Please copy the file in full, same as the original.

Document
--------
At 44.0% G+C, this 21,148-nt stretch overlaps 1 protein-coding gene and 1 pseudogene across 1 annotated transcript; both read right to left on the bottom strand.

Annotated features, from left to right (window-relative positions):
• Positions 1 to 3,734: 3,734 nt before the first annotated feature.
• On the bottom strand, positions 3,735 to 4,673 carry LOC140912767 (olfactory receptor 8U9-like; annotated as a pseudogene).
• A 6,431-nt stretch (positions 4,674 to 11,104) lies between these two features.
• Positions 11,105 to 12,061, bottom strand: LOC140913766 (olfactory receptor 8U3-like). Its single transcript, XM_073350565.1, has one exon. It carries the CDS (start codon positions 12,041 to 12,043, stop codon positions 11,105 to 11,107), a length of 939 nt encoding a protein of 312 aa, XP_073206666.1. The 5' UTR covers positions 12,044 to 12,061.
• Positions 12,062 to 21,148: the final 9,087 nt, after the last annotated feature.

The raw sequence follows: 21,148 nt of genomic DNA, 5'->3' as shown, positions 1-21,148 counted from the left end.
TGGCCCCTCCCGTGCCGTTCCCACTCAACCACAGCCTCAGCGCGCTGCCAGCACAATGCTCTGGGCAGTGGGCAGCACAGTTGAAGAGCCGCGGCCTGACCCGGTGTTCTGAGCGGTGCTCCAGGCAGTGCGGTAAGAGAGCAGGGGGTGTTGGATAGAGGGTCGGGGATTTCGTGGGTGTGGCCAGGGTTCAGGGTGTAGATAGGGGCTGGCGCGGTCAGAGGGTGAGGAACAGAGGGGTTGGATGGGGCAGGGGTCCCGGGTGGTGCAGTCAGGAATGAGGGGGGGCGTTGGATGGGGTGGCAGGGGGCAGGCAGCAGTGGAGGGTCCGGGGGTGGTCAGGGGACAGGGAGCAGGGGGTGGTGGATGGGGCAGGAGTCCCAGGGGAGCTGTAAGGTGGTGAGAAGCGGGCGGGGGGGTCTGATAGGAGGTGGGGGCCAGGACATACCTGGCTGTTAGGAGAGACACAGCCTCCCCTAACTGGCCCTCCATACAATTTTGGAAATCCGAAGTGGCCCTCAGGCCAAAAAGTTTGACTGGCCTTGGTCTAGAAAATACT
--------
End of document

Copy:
At 44.0% G+C, this 21,148-nt stretch overlaps 1 protein-coding gene and 1 pseudogene across 1 annotated transcript; both read right to left on the bottom strand.

Annotated features, from left to right (window-relative positions):
• Positions 1 to 3,734: 3,734 nt before the first annotated feature.
• On the bottom strand, positions 3,735 to 4,673 carry LOC140912767 (olfactory receptor 8U9-like; annotated as a pseudogene).
• A 6,431-nt stretch (positions 4,674 to 11,104) lies between these two features.
• Positions 11,105 to 12,061, bottom strand: LOC140913766 (olfactory receptor 8U3-like). Its single transcript, XM_073350565.1, has one exon. It carries the CDS (start codon positions 12,041 to 12,043, stop codon positions 11,105 to 11,107), a length of 939 nt encoding a protein of 312 aa, XP_073206666.1. The 5' UTR covers positions 12,044 to 12,061.
• Positions 12,062 to 21,148: the final 9,087 nt, after the last annotated feature.

The raw sequence follows: 21,148 nt of genomic DNA, 5'->3' as shown, positions 1-21,148 counted from the left end.
TGGCCCCTCCCGTGCCGTTCCCACTCAACCACAGCCTCAGCGCGCTGCCAGCACAATGCTCTGGGCAGTGGGCAGCACAGTTGAAGAGCCGCGGCCTGACCCGGTGTTCTGAGCGGTGCTCCAGGCAGTGCGGTAAGAGAGCAGGGGGTGTTGGATAGAGGGTCGGGGATTTCGTGGGTGTGGCCAGGGTTCAGGGTGTAGATAGGGGCTGGCGCGGTCAGAGGGTGAGGAACAGAGGGGTTGGATGGGGCAGGGGTCCCGGGTGGTGCAGTCAGGAATGAGGGGGGGCGTTGGATGGGGTGGCAGGGGGCAGGCAGCAGTGGAGGGTCCGGGGGTGGTCAGGGGACAGGGAGCAGGGGGTGGTGGATGGGGCAGGAGTCCCAGGGGAGCTGTAAGGTGGTGAGAAGCGGGCGGGGGGGTCTGATAGGAGGTGGGGGCCAGGACATACCTGGCTGTTAGGAGAGACACAGCCTCCCCTAACTGGCCCTCCATACAATTTTGGAAATCCGAAGTGGCCCTCAGGCCAAAAAGTTTGACTGGCCTTGGTCTAGAAAATACT